Electrostatically actuated cantilever beam switch is fabricated in YITAL (Semiconductor Technologies Design and Process Research Laboratory) at TUBITAK UEKAE’s clean room (Istanbul-Turkey). In accordance with the considerations about the material of the switch (Fig. 3(b)), Si (1, 0, 0) p-type (Cz) 25 Ω-cm wafers are selected and 5·1015 cm-3 concentrated phosphor doped polysilicon is used for the bottom electrode. Table 4 summarizes the process layers. Scanning Electron Microscope (SEM) image of the mask pattern of the Doped Polysilicon I layer is given in Fig. 5(a). Fig. 5(b) demonstrates the relationship between the beam parts and the layers. The pattern of all layers obtained via L-Edit Software is shown in Fig. 5(c).

Fig. 5. a) SEM image of mask pattern of Doped Polysilicon I layer, b) Image of cantilever beam switch (CoventorWare Software), c) The pattern of all layers (L-Edit Software)

 a) SEM image of mask pattern of Doped Polysilicon I layer, b) Image of cantilever beam switch (CoventorWare Software), c) The pattern of all layers (L-Edit Software)

a)

 a) SEM image of mask pattern of Doped Polysilicon I layer, b) Image of cantilever beam switch (CoventorWare Software), c) The pattern of all layers (L-Edit Software)

c)

 a) SEM image of mask pattern of Doped Polysilicon I layer, b) Image of cantilever beam switch (CoventorWare Software), c) The pattern of all layers (L-Edit Software)

b)

Because of some technical constraints the fabricated beam didn’t have the desired dimensions for h and d0. It was fabricated with: L= 200 μm, w= 40 μm, h= 2 μm and d0= 2 μm.

Table 4. The process layers of the cantilever beam switch

Material
Thickness
Layer type
Function
Si
500 μm
n-type semiconductor
Substrate
SiO2
120 A0
Dielectric
Decreasing stress between Si3N4 and Si layers
Si3N4
1500 A0
Dielectric
Dielectric layer between beam and bottom electrode
Doped Polysilicon I
3000 A0
Conductor (n-type)
Bottom electrode
BPSG
2 μm
Dielectric (doped SiO2)
Sacrificial Layer for gap between beam and bottom electrode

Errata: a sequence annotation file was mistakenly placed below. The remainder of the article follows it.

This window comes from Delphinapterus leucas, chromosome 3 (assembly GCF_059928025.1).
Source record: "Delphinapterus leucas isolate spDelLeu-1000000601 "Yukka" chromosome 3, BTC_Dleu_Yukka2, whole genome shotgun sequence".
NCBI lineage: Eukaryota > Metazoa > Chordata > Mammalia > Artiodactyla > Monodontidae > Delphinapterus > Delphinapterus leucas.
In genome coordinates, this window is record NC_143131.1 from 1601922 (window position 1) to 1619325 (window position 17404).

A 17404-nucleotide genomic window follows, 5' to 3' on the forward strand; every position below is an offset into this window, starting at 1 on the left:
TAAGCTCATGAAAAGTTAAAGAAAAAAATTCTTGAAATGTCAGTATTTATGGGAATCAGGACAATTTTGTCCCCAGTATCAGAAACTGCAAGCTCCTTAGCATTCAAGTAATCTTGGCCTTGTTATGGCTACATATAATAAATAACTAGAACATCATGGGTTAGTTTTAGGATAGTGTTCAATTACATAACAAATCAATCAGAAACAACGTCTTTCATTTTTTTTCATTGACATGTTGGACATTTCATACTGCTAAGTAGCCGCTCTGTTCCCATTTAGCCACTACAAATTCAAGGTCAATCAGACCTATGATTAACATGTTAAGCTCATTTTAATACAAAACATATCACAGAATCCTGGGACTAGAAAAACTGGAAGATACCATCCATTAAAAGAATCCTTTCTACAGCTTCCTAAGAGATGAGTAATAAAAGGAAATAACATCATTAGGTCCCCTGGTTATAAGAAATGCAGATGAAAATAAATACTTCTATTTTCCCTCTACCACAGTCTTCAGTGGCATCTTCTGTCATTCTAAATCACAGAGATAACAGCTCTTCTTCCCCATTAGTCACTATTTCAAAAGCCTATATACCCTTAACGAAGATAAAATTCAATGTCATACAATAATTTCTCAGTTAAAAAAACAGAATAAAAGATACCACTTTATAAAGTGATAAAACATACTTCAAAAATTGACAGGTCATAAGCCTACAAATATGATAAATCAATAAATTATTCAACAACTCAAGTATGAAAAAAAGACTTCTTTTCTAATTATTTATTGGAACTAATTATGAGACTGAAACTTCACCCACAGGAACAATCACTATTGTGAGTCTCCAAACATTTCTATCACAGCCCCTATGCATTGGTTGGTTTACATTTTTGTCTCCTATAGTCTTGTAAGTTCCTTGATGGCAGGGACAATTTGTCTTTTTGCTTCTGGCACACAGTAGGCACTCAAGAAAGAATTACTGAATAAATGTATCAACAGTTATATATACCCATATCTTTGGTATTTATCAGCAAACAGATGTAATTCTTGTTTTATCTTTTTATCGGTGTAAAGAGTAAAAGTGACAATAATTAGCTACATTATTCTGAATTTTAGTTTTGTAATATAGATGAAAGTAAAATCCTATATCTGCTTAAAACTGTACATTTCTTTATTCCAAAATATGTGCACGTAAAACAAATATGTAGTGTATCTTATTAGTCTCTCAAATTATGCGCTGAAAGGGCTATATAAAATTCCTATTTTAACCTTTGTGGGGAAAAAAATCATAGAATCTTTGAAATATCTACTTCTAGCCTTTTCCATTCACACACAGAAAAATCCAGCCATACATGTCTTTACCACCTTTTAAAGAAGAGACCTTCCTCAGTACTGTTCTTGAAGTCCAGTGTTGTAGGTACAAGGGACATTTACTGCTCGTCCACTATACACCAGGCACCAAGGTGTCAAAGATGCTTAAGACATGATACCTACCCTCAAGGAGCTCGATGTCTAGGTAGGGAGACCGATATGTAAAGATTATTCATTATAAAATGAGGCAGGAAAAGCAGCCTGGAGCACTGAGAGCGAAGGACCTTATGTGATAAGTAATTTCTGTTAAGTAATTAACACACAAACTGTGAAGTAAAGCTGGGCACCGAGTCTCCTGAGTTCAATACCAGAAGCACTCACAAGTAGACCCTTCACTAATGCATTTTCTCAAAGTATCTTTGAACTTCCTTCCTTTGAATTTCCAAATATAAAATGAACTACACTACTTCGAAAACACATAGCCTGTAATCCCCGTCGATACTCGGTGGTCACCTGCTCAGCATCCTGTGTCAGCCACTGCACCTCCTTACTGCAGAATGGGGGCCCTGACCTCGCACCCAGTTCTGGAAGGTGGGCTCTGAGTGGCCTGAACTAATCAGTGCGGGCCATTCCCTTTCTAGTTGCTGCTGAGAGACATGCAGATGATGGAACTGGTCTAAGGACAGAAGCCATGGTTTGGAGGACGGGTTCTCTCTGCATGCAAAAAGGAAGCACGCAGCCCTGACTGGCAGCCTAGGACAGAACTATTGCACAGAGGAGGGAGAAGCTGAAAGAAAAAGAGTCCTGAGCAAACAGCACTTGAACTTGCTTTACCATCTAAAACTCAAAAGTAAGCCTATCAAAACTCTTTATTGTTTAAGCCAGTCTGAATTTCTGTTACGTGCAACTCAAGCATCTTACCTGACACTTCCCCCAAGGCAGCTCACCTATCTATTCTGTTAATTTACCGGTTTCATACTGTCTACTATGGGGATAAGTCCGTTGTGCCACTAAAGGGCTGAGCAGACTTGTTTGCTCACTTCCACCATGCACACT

Doped Polysilicon II
2 μm
Conductor (n-type)
Beam
Aluminum
2 μm
Conductor
Contact Pads

7. Measurements and discussions

Due to its fabricated dimensions the beam is not expected to fulfill the pull-in voltage values given in Fig. 3(a) (approx. 1 V) when supplied by a piezoelectric energy harvester. But still it can give idea about the validity of the considerations made for smaller dimensions to achieve low pull-in voltages.

The pull-in voltage of the fabricated beam is calculated as VPIC= 12.81 V by Eq. (5) and 12.73 V by Eq. (6). But it was measured that the beam pulled in at VPIM= 12.2 V-12.3 V. The existence of an interval for VPIM can be explained with the application speed of the voltage. It is reported experimentally and also explained on mathematical basis that the pull-in occurs for different values of the voltage depending on the speed of the excitation; for step voltage the pull-in appears at around 0.9VPIC [8, 19]. The difference between VPIC and VPIM can be expounded in various ways such as the errors in dimensions and/or approximations in formulas to model the beam. Furthermore, the Young’s modulus E is also very effective in calculations, and its value placed as 141 GPa in the formulas might not be the correct one. Besides the effect of doping, the material properties of silicon depend on orientation relative to the crystal lattice and the value for E shows significant change accordingly [20].